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Apple's A4 Processor is Based on Cortex A8, Not A9?


Ars Technica reports on Apple's new A4 chip which was introduced alongside the iPad in January. Apple has released few details about their custom chip design, though many expected it to have adopted the latest Cortex A9 multi-core design.

Ars Technica's Jon Stokes counters this belief with multiple sources who indicate the new processor is actually based on the Cortex A8 -- the same design as the current iPhone and iPod Touch.

As I watched the videos and read the reports of the iPad in action at the launch event, I was thoroughly convinced that the device was built on the out-of-order Cortex A9, possibly even a dual-core version. But it turns out that the the A4 is a 1GHz custom SoC with a single Cortex A8 core and a PowerVR SGX GPU. The fact that A4 uses a single A8 core hasn't been made public, but I've heard from multiple sources who are certain for different reasons that this is indeed the case. (I wish I could be more specific, but I can't.)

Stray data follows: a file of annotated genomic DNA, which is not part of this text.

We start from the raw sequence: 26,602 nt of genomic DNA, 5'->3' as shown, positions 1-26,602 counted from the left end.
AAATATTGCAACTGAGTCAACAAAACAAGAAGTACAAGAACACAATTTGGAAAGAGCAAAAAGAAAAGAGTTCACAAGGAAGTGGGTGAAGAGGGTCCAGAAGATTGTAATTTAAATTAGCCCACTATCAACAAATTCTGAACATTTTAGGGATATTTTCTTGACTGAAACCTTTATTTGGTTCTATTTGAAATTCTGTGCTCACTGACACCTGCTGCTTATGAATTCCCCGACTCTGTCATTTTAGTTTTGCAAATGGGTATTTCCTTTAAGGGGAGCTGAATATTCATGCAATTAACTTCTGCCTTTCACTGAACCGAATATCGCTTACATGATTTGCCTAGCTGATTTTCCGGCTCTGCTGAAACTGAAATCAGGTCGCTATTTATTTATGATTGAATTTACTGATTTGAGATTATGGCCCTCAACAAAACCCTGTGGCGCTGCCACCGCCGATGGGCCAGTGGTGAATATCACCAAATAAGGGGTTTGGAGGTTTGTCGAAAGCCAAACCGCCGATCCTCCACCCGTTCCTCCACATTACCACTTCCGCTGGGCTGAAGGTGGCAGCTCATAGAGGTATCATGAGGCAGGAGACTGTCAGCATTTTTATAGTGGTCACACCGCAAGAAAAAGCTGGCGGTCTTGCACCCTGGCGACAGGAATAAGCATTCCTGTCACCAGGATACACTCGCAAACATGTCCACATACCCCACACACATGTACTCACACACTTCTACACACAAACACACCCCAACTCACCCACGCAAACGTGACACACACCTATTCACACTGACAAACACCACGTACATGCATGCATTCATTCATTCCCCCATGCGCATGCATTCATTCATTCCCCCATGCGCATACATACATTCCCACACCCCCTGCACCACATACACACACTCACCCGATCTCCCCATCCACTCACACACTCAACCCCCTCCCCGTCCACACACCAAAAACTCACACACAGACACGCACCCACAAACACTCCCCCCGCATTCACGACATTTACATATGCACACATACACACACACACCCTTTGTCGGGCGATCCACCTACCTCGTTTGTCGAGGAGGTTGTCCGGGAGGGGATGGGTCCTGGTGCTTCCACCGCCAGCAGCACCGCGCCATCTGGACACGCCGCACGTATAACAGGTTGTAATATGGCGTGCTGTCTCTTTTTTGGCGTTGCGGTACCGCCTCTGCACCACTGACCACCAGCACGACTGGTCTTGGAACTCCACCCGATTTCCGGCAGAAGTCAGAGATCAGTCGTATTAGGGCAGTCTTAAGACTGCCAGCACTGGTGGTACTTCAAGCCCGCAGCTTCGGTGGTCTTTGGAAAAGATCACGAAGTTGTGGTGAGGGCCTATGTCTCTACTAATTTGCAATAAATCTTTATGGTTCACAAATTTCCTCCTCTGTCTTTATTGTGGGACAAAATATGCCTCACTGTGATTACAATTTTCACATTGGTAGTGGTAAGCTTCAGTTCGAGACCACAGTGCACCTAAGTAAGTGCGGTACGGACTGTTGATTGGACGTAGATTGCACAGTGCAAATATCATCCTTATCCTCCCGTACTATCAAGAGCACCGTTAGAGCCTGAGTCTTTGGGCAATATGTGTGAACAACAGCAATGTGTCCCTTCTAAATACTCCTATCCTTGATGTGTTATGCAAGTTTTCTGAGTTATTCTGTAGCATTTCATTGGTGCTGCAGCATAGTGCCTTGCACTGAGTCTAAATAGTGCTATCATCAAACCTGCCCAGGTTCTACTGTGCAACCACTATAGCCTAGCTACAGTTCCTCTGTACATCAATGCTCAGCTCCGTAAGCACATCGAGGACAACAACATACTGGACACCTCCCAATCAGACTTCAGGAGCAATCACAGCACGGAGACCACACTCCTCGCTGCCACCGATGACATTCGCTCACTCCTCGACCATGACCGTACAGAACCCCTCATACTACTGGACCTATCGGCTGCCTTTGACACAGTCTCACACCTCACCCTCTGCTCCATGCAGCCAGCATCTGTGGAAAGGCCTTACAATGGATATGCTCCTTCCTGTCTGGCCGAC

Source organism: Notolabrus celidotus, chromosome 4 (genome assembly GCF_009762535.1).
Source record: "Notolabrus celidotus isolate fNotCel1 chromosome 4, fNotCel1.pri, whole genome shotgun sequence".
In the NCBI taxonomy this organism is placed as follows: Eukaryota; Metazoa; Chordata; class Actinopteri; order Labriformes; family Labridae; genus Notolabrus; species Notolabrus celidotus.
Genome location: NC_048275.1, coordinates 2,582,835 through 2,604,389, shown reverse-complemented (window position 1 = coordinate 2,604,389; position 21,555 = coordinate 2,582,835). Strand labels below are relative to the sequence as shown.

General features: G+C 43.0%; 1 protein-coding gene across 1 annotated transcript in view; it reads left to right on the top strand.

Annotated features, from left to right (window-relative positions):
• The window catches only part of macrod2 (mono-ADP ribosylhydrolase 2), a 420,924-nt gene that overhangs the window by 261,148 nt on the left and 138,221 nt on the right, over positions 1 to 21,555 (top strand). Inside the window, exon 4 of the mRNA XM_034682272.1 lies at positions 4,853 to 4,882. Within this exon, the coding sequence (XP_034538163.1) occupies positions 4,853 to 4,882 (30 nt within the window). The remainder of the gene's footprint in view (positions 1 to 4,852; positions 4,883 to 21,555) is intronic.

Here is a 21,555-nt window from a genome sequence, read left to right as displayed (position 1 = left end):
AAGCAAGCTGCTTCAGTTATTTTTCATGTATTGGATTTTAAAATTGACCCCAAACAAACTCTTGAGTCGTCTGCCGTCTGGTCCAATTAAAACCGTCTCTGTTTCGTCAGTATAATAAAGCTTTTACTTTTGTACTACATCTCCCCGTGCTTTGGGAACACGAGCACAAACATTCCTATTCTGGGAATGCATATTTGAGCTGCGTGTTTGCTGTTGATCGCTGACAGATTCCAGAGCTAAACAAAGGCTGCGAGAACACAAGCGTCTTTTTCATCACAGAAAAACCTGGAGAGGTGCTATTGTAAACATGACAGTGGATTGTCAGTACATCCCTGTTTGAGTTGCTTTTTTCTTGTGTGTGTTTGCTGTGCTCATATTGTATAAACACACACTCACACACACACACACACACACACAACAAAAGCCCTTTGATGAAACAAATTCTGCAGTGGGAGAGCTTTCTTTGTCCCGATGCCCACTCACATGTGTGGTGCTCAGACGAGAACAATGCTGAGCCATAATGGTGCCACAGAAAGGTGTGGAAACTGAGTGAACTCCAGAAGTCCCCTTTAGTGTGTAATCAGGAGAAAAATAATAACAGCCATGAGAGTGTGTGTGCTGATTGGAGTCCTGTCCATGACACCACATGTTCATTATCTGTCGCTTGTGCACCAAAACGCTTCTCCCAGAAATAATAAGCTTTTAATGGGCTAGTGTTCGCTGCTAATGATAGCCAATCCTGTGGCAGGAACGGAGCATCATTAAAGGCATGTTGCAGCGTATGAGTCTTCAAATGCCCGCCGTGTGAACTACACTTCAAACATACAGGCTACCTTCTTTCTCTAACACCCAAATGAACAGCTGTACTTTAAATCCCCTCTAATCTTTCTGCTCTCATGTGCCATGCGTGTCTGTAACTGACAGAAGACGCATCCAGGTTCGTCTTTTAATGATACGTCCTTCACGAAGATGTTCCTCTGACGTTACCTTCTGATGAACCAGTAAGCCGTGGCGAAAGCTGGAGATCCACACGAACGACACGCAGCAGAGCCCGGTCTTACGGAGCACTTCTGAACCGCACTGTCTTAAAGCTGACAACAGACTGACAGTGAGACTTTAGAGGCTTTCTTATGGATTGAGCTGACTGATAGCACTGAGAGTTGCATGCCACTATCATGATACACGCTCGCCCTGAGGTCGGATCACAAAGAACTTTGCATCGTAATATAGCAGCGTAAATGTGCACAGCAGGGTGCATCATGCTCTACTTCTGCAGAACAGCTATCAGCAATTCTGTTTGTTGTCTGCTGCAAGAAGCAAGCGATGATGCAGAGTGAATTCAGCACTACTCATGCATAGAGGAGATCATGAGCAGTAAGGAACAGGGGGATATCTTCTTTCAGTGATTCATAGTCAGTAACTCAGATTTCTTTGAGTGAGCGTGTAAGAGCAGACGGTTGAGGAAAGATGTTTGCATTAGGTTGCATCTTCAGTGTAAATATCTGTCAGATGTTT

We've heard similar whispers which make us believe this report is true. The iPad A4, of course, runs at a higher clock speed (1GHz) than the processors found in the iPhone (600Mhz) and iPod Touch. Stokes goes on to speculate that the PA Semi team could have added their expertise in lower power consumption, and the A4 could find its way in a future iPhone release.